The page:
We all remember the song from the 1990’s by Tina Turner, “What’s Love Got To Do With It,” but many people ask us what does scrap have to do with the economy. We wanted to go over the ups and downs of the scrap market as this article should help you figure out long and short-term things that pop up overall.
Tariffs have been one of, if not the hot metals topic of all of 2018 and how they are going to affect the markets both in the US and the world scrap markets has been the key issue. So with tariffs, many people ask what does the scrap market have to do with the tariffs and the economy as a whole. Let’s try to go over it and explain what is going on.
What Scrap Means To The US Economy
With over 90,000 jobs in the US provided through the scrap metal industry we have been able to see real job creation through the years. The tariffs do not seem to be closing scrap yards because of metal prices but have drastically hurt them over 2018 (and we are not sure how this ripple effect will go into further years).
Scrap metals are so much more than job creation, it is also how they keep material out of landfills, extra cash in thousands of peoples pockets, and keep metal from growing weeds around it all over the place.
You probably have seen scrap yards through social media posting about how X amount of aluminum cans is worth $Y dollars- or how recycling saves energy from the creation of raw ore into product. And by all means all of that is VERY true- but what most people care about is prices and how much money that they can make with their scrap.
Higher prices equal more cash in peoples pockets and that is the key for so many people when they are looking to sell their scrap and where to sell it to.
Cranes = Good Signs
Ever drive around big, medium, or small cities and notice a lot of cranes or those big yellow machines (Caterpillar) at big open plots of land? That is what you want to see because that means that we have development and growth and those things need metal. I-Beams, copper wire, aluminum fencing, just to name a few of the thousands of metal items that go into commercial properties.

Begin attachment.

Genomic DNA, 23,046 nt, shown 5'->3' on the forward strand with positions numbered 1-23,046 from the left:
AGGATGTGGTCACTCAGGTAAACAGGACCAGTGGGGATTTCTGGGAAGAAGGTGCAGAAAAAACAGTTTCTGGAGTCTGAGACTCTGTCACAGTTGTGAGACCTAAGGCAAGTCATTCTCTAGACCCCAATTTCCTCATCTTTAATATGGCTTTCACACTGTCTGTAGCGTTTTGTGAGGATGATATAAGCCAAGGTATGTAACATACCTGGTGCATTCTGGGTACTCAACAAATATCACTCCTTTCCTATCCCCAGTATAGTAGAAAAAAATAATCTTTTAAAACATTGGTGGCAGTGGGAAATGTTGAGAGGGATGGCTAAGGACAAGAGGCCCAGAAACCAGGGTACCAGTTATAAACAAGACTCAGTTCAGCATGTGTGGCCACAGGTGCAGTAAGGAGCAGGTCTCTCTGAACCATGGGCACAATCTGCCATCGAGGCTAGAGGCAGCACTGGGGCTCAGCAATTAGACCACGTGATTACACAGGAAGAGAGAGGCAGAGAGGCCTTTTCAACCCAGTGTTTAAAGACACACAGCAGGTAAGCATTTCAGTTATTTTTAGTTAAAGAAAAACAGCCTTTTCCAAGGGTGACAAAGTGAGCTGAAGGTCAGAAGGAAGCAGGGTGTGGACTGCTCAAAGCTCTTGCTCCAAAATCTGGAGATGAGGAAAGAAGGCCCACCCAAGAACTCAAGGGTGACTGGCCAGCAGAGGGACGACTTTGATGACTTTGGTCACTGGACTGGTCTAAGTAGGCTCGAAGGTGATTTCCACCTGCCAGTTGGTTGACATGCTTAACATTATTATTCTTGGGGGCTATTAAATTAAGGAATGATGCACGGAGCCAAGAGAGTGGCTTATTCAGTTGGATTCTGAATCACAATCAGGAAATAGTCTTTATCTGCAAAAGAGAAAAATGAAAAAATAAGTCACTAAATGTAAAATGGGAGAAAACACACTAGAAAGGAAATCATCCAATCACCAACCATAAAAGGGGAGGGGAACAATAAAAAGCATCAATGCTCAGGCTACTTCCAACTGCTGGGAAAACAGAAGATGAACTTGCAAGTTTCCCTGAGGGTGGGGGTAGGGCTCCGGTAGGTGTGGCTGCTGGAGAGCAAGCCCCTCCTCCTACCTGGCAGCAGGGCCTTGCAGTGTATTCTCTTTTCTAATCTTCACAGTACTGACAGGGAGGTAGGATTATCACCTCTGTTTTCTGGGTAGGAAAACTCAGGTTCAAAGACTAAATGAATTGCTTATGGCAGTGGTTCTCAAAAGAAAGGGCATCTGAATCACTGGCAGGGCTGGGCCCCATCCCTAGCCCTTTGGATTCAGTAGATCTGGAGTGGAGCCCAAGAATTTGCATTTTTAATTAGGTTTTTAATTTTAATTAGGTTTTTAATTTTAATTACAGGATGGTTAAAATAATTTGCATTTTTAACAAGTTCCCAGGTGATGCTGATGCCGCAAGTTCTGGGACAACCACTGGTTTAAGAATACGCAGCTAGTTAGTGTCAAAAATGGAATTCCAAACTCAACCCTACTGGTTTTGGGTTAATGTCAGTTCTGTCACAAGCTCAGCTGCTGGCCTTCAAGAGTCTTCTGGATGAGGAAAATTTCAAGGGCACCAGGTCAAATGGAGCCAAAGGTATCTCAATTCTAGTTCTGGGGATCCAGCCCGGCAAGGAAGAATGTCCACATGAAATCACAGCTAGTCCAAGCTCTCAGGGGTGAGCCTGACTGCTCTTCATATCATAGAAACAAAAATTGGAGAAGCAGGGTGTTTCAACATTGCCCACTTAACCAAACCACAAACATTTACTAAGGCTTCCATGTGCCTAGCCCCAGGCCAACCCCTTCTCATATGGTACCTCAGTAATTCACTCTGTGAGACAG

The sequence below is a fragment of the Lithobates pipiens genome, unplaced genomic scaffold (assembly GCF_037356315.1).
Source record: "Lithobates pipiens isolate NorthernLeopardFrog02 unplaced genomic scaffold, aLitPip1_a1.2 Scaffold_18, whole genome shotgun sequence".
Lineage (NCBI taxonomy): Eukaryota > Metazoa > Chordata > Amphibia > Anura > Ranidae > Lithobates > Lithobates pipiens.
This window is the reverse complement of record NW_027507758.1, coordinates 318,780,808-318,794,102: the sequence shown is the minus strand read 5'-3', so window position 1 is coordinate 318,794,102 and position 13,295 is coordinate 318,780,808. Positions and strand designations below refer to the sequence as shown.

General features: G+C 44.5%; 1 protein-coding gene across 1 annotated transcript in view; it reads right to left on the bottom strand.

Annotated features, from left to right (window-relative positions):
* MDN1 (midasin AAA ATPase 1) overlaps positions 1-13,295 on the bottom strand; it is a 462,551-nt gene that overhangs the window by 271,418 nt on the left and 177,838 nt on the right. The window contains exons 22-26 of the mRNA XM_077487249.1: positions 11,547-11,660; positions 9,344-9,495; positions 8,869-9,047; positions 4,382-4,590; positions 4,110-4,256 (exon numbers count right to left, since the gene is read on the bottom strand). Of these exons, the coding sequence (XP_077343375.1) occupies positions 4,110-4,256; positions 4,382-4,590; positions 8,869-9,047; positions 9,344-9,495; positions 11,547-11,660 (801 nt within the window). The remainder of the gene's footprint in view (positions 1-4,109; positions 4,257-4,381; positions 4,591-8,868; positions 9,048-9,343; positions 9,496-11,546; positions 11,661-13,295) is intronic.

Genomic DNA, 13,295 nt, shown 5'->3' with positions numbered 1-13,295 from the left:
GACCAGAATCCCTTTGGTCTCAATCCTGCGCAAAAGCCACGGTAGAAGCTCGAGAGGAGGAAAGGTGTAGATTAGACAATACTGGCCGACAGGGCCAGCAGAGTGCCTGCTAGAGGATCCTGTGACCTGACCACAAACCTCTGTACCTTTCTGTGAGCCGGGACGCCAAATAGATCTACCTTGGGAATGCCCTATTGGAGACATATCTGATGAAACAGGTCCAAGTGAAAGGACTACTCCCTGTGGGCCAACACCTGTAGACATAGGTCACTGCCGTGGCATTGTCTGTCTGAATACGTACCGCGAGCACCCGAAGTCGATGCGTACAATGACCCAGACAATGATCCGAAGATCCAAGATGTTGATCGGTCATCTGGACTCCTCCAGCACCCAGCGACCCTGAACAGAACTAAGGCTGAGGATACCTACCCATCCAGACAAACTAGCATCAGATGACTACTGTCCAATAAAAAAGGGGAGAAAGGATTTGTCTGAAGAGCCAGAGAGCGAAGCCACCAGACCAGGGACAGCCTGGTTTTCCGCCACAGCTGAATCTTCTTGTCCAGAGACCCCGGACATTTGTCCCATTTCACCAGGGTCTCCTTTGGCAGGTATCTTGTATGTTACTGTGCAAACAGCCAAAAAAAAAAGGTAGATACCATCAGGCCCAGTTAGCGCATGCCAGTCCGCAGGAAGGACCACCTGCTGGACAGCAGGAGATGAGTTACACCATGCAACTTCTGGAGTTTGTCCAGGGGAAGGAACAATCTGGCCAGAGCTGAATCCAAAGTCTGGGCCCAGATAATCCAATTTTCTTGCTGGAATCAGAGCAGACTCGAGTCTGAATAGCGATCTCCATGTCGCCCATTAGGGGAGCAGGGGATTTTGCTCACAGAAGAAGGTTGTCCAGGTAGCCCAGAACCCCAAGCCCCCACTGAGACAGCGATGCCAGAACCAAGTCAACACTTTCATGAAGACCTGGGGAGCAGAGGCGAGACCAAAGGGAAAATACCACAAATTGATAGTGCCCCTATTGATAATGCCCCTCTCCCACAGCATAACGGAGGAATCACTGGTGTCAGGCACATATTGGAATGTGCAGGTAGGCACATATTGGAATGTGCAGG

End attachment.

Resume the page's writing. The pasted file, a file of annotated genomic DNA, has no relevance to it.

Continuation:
Home Building/Renovations = Good and Bad
Homes being built are a great thing because that means that you will see some scrap being generated, but don’t forget that most homes are constructed from wood and plastic nowadays and very little metal. But what that does mean is that the economy is healthy and that means that the commercial side of things is having an uptick.
On the residential side if you start to see more scrap out there like grills, computers, misc steel pieces and other like items, that also means that you are going to see old appliances going out as well. So you will be able to grab some steel, but nothing crazy heavy (other then boilers).
Road Work (No not you driving- Literal Work on Roads)
Seeing trucks replacing guardrails, overhead signs, and anything else that is metal along major and local highways is a great sign. That shows that the states and governments are looking to not just replace pieces that have been damaged in accidents but to ensure that they are keeping up with the maintenance of all types.
Same goes with paving- of course, it is an inconvenience to be driving home and hit traffic due to paving, but this is a positive sign because if there were low tax dollars coming in then you would see more pot hole repairs which is far less expensive.
New bridges and replacement pieces to bridges are also a very positive sign. Some bridges cannot be replaced with one alongside it, but during 2011-2018 there was a replacement project for the Tappan Zee Bridge between NY and NJ that was a $4 billion dollar job. This massive project provided little metal to scrappers (the proceeds from the scrap went to offset a minor part of the new bridge cost and dismantling of the old one). With the old bridge weighing an estimated 50,000 tons, if it was priced at $200 per ton it would have been a $10,000,000 offset (which seems like a lot until you compare it to the $4 billion new install price tag (insert half laugh here).
We are just trying to share how and what scrap has to do with things that you see going on all over the place and may not be able to make money on. Sometimes knowing what is going on makes it easier to know what to look for.